by Brian Hioe

語言:
English 
Photo Credit: 林昶佐 中正萬華關鍵戰將

ALTHOUGH THE win of the DPP’s Tsai Ing-Wen for the presidential race comes as no surprise, for those who have been paying less attention to Taiwanese politics in the past year, the rise of the New Power Party may come as a surprise. It should not surprise anyone aware of the rise of youth politics in Taiwan, as expressed in the Sunflower Movement and the formation of numerous “Third Force” parties after the movement itself. But somehow, many journalists, and academics writing on Taiwan remain caught within the paradigms of ten years ago and have paid insufficient attention to the development of a vibrant activist youth culture in Taiwan in the last two years.

The New Power Party did not win every race, but most of its most famous candidates won seats in the legislature. This includes Huang Kuo-Chang, former professor of law at Academica Sinica and one of the leaders of the Sunflower movement, longtime activist and heavy metal musician turned politician Freddy Lim, and Hung Tzu-Yung, sister of military cadet Hung Chung-Chiu, whose mysterious death under questionable circumstances during his military service in 2013 sparked massive protests and demands for reform of the military service system. The New Power Party also achieved five percent of the party vote for proportional representation by party in the legislature, allowing for Kawlo Iyun and Hsu Yung-Ming of the New Power Party’s party list to enter legislature, and allowing for a total of five NPP candidates in legislature. In particular, the NPP’s district candidates all ran tough races, defeating several long-established politicians.

12417844_1680341035539615_7453753905421091822_nChiu thanking supporters in the rain the day after elections, despite his loss. Chiu is furthest in the back and in the center, wearing a sash. Photo credit: 邱顯智 為人民辯護

The NPP district candidate who lost was Chiu Hsien-Chih, notable as one of the few if not only Third Force candidate to go directly head to head with the DPP, and whose campaign was managed by Chen Wei-Ting of Sunflower Movement fame. The DPP candidate, Ker Chien-Ming, minority whip of the legislature, was the ultimate winner, though this also reflected a change in Hsinchu from KMT to DPP hands. For the most part, even if Third Force parties differed on their attitudes towards cooperation with the DPP, Third Force candidates sought to convince the DPP to withdraw their candidates from electoral districts in their favor. The Third Force ran in traditionally blue electoral districts so as not to compete with the DPP over the same voter base and attempted to convince the DPP that they might be more successful in these districts than the DPP had in the past.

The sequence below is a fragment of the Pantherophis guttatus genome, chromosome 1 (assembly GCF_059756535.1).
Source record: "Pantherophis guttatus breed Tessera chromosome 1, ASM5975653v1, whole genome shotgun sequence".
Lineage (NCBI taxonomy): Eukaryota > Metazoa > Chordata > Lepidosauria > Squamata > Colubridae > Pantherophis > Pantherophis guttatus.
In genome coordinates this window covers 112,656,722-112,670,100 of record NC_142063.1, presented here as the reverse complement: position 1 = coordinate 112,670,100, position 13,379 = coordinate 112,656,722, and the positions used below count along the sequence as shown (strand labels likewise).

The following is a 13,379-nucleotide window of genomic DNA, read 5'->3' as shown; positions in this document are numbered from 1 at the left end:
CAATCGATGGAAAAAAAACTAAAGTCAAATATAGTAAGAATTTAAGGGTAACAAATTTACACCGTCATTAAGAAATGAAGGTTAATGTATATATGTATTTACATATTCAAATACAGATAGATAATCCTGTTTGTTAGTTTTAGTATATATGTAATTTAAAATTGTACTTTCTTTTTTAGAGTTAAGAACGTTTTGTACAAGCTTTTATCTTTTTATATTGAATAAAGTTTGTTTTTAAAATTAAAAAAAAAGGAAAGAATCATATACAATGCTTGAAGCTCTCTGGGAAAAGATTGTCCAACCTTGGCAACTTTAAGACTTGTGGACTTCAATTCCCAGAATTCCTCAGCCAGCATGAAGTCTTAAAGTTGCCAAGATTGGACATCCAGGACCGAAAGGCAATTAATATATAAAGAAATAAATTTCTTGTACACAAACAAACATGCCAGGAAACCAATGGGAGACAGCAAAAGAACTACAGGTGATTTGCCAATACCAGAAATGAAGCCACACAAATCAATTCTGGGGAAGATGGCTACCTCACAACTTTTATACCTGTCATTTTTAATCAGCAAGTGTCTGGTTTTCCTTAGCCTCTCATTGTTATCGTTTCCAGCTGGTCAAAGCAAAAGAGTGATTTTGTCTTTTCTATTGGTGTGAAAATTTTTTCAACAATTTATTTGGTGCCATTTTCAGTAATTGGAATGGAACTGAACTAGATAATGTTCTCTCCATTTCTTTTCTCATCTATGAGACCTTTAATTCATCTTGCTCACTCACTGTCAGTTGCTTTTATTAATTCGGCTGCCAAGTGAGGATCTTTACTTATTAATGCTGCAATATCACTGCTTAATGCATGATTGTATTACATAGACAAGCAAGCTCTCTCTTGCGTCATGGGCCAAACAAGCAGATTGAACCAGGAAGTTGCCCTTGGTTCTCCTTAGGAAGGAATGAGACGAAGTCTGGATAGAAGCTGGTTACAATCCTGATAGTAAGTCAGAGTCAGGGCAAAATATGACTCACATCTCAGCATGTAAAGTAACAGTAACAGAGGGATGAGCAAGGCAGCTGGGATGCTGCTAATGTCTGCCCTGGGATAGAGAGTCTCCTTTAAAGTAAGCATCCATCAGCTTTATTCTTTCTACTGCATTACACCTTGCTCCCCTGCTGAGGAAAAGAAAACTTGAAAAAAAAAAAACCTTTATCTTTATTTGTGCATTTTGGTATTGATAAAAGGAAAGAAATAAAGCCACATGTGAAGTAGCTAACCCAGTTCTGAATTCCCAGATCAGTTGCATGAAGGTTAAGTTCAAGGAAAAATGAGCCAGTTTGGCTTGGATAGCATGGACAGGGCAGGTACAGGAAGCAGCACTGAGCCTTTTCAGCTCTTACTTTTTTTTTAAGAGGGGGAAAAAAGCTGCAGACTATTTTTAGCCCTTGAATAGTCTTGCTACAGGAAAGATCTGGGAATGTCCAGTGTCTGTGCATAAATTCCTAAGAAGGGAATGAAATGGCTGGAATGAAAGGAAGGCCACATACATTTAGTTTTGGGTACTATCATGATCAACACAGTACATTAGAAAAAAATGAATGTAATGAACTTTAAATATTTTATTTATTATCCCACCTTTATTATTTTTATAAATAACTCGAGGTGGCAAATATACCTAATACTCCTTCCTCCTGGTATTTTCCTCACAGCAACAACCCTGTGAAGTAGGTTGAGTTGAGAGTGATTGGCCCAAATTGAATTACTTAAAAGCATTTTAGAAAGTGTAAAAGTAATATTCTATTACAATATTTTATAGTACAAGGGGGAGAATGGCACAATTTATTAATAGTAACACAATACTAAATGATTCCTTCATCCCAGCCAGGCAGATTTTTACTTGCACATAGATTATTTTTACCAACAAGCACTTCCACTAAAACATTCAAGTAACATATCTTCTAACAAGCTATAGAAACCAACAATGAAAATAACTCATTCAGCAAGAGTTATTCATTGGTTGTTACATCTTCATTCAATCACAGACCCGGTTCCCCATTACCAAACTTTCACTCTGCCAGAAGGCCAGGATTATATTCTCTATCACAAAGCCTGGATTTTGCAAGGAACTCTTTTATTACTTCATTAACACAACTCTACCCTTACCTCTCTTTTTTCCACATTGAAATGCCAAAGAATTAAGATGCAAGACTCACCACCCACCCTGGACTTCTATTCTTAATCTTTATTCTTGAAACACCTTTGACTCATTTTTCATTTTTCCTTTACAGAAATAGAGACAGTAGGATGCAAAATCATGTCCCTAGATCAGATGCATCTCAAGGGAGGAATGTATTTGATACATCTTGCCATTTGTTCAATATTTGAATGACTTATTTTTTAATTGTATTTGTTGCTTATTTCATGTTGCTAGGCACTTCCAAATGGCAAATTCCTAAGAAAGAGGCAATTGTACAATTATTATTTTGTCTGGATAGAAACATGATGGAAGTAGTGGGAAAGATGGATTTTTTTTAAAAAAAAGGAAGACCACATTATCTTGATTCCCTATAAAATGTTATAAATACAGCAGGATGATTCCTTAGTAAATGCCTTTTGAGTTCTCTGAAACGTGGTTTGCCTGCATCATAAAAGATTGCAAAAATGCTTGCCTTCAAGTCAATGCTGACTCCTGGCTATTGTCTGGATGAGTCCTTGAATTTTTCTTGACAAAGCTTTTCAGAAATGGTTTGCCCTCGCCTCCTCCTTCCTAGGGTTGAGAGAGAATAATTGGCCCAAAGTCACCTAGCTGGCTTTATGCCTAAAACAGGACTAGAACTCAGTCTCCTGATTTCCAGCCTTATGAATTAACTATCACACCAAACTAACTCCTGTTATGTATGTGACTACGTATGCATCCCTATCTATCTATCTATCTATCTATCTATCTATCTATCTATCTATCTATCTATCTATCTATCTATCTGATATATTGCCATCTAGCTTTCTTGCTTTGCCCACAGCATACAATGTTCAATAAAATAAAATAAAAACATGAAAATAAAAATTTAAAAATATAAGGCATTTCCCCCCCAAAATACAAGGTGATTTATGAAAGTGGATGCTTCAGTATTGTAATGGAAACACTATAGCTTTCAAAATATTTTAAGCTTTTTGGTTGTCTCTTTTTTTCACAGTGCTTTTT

But of the two major parties which emerged from the Sunflower Movement, the other was the Social Democratic Party, which later joined with the Green Party to form the Green-SDP alliance. There was some contestation between the two parties over which was the proper inheritor to the spirit of the Sunflower Movement. In its beginning, the SDP emphasized a focus on its ideological program of social democracy, placing its program above the fame of individual candidates in putting forth candidates who were not public superstars—as candidates of the New Power Party often were—and refusing to openly cooperate with the DPP even though if it also adopted the strategy shared by Third Force parties of running in traditionally blue districts and seeking to convince the DPP to withdraw in its favor.

12466082_959779194111335_5836420952546732682_oThe Greens-SDP Alliance bowing in apology after their defeat. Photo credit: Social Democratic Party

The strategy of the Social Democratic Party backfired. Candidates which originally asserted a refusal to cooperate with the DPP such as party leader Fan Yun were then later seen as hypocritical when they backed down in the face of reality and sought out the DPP’s endorsement, Fan Yun making public appearances with DPP presidential candidate Tsai Ing-Wen and endorsing DPP minority whip Ker Chien-Ming—seen as an especially corrupt member DPP politician—over fellow third force candidate Chiu Hsien-Chih of the New Power Party. Lee Yen-Jong would go so far as to make public appearances with James Soong of the People First Party, a right-wing figure with a criminal past in the martial law period as someone who cracked down on dissent, which was perceived as further betrayal. In general, the SDP was first perceived as elitist in nature on the basis of its initial refusal to employ traditional political advertising methods because of its ideological stances, then as hypocritical after its subsequent backsliding in the face of political reality.